In such a case, the node 14 discharges almost as rapidly as the node 12. This again limits the voltage across the NVM switch 13. Likewise, the resistance 35 must be selected to maintain a similar time constant ratio during the charging of the nodes 12 and 14.
FIG. 3 plots the voltage levels at the nodes 12 and 14 using this latter method. The voltage at the node 12 (V12) approximately rises with an RC time constant of R34*(C37+C40). The voltage (V14) at the node 14 is delayed from the voltage (V12) at the node 12 by approximately the time constant R36*C40. The voltage VSD is the difference between the two voltages and is equal to the source-drain voltage across NVM switch 13.
Techniques for determining the RC time constants of a circuit on an integrated circuit are also well-known to designers of such devices. Both the resistances and capacitances may be adjusted to achieve time constant ratios for the NVM transistor switching elements.
In practice, however, performance is still very important in an integrated circuit. Usually an integrated circuit designer attempts to minimize the delay from the node 10 to the node 14. Thus the present invention contemplates the combination of the techniques discussed above to optimize the switching characteristics. The elements of resistor divider, input risetime control and RC time constant control are combined into the final optimized circuit design.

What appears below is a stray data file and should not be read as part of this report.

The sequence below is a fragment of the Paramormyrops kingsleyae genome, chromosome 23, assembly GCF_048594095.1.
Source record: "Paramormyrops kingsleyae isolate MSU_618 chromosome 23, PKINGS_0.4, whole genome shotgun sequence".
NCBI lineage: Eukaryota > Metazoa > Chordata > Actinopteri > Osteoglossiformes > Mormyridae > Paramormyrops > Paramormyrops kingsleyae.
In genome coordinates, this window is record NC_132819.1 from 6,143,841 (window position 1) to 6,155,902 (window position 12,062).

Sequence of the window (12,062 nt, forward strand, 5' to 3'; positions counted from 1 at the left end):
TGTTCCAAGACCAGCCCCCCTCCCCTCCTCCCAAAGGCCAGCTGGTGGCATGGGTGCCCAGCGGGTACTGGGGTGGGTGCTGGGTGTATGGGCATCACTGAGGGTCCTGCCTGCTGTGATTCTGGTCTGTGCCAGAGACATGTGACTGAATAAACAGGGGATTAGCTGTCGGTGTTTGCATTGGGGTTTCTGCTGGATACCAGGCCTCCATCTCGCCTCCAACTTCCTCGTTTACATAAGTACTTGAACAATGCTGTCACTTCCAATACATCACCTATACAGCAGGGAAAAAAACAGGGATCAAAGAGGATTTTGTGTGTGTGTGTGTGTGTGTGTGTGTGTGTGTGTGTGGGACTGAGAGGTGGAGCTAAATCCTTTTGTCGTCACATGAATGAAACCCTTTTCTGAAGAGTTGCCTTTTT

While the above is a complete description of the preferred embodiments of the invention, various alternatives, modifications and equivalents may be used. It should be evident that the present invention is equally applicable by making appropriate modifications to the embodiments described above. Therefore, the above description should not be taken as limiting the scope of the invention which is defined by metes and bounds of the appended claims.
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|Cooperative Classification||G11C16/3427, G11C16/3418|
|European Classification||G11C16/34D4, G11C16/34D|
|Aug 31, 1994||AS||Assignment|
Owner name: ZYCAD CORPORATION, CALIFORNIA
Free format text: ASSIGNMENT OF ASSIGNORS INTEREST;ASSIGNOR:LIPP, ROBERT J.;REEL/FRAME:007164/0230
Effective date: 19940715
|Jan 14, 1997||AS||Assignment|
Owner name: COAST BUSINESS CREDIT, A DIVISION OF SOUTHERN PACI
Free format text: SECURITY INTEREST;ASSIGNOR:ZYCAD CORPORATION, A DE CORP.;REEL/FRAME:008222/0306
Effective date: 19970106
|May 4, 1998||AS||Assignment|
Owner name: GATEFIELD CORPORATION, CALIFORNIA
Free format text: CHANGE OF NAME;ASSIGNOR:ZYCAD CORPORATION;REEL/FRAME:009314/0971
Effective date: 19970731
|Oct 10, 2003||LAPS||Lapse for failure to pay maintenance fees|
|Dec 9, 2003||FP||Expired due to failure to pay maintenance fee|
Effective date: 20031010
|Dec 15, 2009||AS||Assignment|
Owner name: ACTEL CORPORATION, CALIFORNIA
Free format text: MERGER;ASSIGNOR:GATEFIELD CORPORATION;REEL/FRAME:023649/0801
Effective date: 20021224